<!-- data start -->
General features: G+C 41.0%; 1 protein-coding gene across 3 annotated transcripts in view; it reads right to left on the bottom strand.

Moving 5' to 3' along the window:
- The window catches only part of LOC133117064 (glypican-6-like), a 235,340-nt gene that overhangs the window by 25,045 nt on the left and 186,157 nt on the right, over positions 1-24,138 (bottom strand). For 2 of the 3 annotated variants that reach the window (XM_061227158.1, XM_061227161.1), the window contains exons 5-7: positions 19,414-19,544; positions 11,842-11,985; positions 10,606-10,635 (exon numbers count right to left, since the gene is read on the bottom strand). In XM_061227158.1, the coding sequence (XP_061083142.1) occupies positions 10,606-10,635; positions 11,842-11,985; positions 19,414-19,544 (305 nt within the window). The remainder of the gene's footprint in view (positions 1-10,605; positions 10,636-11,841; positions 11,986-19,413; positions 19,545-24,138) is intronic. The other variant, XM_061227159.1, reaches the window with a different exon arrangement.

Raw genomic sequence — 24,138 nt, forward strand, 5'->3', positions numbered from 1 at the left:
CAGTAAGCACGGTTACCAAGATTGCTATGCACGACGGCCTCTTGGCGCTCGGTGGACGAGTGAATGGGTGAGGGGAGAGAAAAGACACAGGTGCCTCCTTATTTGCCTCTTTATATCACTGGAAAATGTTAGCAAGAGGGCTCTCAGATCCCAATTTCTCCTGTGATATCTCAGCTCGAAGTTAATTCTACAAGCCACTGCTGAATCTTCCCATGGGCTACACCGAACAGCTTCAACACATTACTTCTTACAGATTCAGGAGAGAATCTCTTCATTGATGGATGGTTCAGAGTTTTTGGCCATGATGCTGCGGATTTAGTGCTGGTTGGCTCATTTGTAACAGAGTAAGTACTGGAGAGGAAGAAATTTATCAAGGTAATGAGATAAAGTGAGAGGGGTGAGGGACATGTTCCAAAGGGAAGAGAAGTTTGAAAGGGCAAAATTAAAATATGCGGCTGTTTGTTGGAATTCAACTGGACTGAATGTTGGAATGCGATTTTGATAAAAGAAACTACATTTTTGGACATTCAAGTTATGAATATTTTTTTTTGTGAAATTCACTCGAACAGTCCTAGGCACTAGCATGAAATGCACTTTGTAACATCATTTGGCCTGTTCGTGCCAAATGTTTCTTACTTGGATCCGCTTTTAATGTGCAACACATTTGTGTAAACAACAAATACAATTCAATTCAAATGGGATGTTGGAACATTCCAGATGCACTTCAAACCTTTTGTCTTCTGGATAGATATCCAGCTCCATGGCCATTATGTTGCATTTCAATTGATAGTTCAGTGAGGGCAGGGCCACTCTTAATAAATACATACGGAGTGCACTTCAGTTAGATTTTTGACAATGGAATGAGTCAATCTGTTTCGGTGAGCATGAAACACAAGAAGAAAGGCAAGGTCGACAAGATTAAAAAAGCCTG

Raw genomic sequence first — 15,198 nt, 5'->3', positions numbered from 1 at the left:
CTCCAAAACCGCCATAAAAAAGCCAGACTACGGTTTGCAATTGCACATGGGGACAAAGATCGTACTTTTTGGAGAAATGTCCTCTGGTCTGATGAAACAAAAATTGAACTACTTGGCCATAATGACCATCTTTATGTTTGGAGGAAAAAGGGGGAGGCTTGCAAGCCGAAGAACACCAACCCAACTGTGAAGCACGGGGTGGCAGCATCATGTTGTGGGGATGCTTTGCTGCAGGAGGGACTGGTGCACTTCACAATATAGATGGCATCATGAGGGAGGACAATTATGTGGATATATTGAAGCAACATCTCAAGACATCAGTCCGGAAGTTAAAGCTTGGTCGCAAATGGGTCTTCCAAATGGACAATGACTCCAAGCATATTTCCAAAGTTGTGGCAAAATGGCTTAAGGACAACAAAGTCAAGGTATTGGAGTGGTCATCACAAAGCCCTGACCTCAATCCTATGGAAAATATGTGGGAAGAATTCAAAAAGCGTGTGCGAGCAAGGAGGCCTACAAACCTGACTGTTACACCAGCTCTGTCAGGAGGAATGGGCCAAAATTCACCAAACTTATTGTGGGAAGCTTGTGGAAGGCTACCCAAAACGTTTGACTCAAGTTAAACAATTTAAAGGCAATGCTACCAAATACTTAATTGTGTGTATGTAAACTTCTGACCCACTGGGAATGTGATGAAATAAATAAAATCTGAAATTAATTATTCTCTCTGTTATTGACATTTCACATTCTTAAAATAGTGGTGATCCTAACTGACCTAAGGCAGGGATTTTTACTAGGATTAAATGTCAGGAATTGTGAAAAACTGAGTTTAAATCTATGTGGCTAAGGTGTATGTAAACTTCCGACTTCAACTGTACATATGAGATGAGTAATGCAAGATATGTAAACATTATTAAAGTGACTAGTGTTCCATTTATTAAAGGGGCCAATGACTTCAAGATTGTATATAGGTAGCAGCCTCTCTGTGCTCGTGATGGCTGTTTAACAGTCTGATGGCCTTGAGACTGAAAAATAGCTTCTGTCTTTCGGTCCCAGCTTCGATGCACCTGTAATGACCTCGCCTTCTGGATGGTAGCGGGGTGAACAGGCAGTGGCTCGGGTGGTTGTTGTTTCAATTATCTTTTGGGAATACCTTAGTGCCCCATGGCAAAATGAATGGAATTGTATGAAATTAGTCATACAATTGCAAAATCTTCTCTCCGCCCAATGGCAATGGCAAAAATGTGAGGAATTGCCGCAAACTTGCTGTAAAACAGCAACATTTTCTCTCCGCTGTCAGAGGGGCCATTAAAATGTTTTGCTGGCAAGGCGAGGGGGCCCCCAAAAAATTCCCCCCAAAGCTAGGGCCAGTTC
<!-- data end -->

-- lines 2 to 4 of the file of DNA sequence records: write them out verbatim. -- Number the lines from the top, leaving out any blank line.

Moving 5' to 3' along the window:
- The window catches only part of LOC133117064 (glypican-6-like), a 235,340-nt gene that overhangs the window by 25,045 nt on the left and 186,157 nt on the right, over positions 1-24,138 (bottom strand). For 2 of the 3 annotated variants that reach the window (XM_061227158.1, XM_061227161.1), the window contains exons 5-7: positions 19,414-19,544; positions 11,842-11,985; positions 10,606-10,635 (exon numbers count right to left, since the gene is read on the bottom strand). In XM_061227158.1, the coding sequence (XP_061083142.1) occupies positions 10,606-10,635; positions 11,842-11,985; positions 19,414-19,544 (305 nt within the window). The remainder of the gene's footprint in view (positions 1-10,605; positions 10,636-11,841; positions 11,986-19,413; positions 19,545-24,138) is intronic. The other variant, XM_061227159.1, reaches the window with a different exon arrangement.

Raw genomic sequence — 24,138 nt, forward strand, 5'->3', positions numbered from 1 at the left: